Current Characters: N/A
Character: James Madison
Canon: Hamilton: An American Musical
Canon Point: The Room Where it Happens, when Madison, Jefferson, and Hamilton negotiate a deal that works for both parties.
Background: On the one hand, the rough outlines of his background match James Madison's historical original. He is living post-revolutionary United States, is one of the prominent leaders of the (Southern motherfucking) Democratic-Republicans (the party), works very closely with Thomas Jefferson. He has poor health that does not stop him from taking an active role in politics.
There are differences, however. The political scene that he's coming from is vastly simplified from actual history. Some of the dating doesn't work the same way (for example, Philip Hamilton's duel, and Hamilton's subsequent withdrawal from active political life, happens before the elections of 1800, as opposed to the historically accurate 1801; for another, they do call themselves Democratic-Republicans, as opposed to the period-accurate Republicans) and the language they use is very much not dated.
Madison's role in his canon is largely supportive of one of the main antagonists (Thomas Jefferson). He's been an ally of the protagonist (Alexander Hamilton), writing with him the Federalist Papers, but between Act 1 closing and the opening of Act 2, that changes to Alexander claiming that "James Madison won't talk to me" and Jefferson commenting to Madison about Hamilton "I know you hate the guy" - we don't have details of why the radical change of sentiment, but it's rarely alleviated. (Both statements are somewhat belied, both by Madison being the one pointing directly to Hamilton that he doesn't have the votes for his proposal of a financial plan to get Congressional Approval, and him being the one to suggest a quid pro quo settlement about the same proposal. Even so, the two are hardly friendly anymore.)
For all that Jefferson is the one visibly leading the duo (or trio, when Burr is part of the 'team'), the hints are rather strong that the drive and direction of what they do often come from Madison. He clearly sets up Jefferson to dislike Hamilton, and later directs the 'digging up dirt' on Hamilton that leads to the discovery of the Reynolds affair and consequently the writing of the Reynolds Pamphlet (though, in all honesty, he does not try to push Hamilton after the nature of issue is revealed, that is set up to be Burr's doing). At the same time, Madison is the one who delivers the news of Jefferson's elections victory, reaffirming the close way the two work together.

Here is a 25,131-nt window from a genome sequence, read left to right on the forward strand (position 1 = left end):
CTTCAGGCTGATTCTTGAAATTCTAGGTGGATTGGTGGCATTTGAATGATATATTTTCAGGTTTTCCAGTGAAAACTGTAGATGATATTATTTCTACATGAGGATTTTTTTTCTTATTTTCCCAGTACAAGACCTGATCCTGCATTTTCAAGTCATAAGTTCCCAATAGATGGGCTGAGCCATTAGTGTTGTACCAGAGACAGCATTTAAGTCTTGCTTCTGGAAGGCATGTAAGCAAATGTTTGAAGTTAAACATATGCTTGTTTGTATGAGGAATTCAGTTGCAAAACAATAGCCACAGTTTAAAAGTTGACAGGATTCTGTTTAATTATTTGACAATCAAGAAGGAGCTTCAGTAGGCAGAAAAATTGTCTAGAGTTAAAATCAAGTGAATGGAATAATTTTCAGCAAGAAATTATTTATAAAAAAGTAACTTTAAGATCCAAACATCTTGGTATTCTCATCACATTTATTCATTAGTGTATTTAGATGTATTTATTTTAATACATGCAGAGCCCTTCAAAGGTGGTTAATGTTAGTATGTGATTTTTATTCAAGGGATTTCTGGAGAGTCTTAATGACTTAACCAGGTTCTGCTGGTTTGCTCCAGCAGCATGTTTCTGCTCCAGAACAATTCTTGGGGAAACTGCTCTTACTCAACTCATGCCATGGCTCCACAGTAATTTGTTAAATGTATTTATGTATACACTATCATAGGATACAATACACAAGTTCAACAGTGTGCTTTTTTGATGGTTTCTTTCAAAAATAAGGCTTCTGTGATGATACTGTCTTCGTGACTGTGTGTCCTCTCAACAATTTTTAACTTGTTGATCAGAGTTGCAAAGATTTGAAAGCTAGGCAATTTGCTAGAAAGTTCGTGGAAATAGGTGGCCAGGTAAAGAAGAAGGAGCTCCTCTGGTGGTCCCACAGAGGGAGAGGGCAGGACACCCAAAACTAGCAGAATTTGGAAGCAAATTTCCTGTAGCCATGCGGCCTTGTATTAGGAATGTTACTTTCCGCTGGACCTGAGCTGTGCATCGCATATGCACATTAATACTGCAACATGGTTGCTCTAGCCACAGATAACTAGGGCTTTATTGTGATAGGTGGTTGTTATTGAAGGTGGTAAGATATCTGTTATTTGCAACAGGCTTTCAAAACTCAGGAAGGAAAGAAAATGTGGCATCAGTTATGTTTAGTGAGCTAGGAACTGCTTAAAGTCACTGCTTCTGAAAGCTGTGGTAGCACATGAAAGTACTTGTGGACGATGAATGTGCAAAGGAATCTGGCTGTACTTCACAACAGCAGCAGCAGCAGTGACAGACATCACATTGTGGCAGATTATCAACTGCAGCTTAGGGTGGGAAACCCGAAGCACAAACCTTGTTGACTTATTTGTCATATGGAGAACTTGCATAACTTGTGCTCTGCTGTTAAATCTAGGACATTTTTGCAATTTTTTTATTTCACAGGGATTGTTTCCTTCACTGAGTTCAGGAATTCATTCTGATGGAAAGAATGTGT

A good summary of the personality of James Madison, as presented in the musical, is his introduction in the opening number of Act 2. From the B-Roll, it can be seen that Madison comes on stage coughing, sick, but holding on and pressing with what he means to do anyway - and that is to set up that Thomas will dislike Hamilton when he finally gets to meet him.
Of poor health, thoughtful, manipulative, subtle, and determined are some of his key characteristics, and they are set up during the very introduction of the character. (The poor health is also later confirmed in the lyrics of "Cabinet Battle #1".) To these, one can add efficient, and also loyal - for all the ways he plays Jefferson, he really does work for him, and does rejoice when Jefferson wins the election of 1800 (past the chosen canon point, but relevant). Additionally, there are hints that he is not necessarily content if his accomplishments are overlooked, but he's likely to even only hint at that in private alone.
James Madison is very driven. When he picks a cause (or a person), he will make sure they get through. (He is considered the Father of the Constitution not in the least because he negotiated and mediated until it was created and, in as many places as he could reach, ratified. Part of that negotiation was the promise for the Bill of Rights, and he delivered on it, which also involved getting the States to ratify the amendments.) Borrowing from history, he legitimately completed a four-year course of study at Princeton in two years (which probably destroyed his already fragile health) and he kept going. And there are also the Federalist Papers, of which he writes more than were originally planned in all (even though less than Hamilton's 51).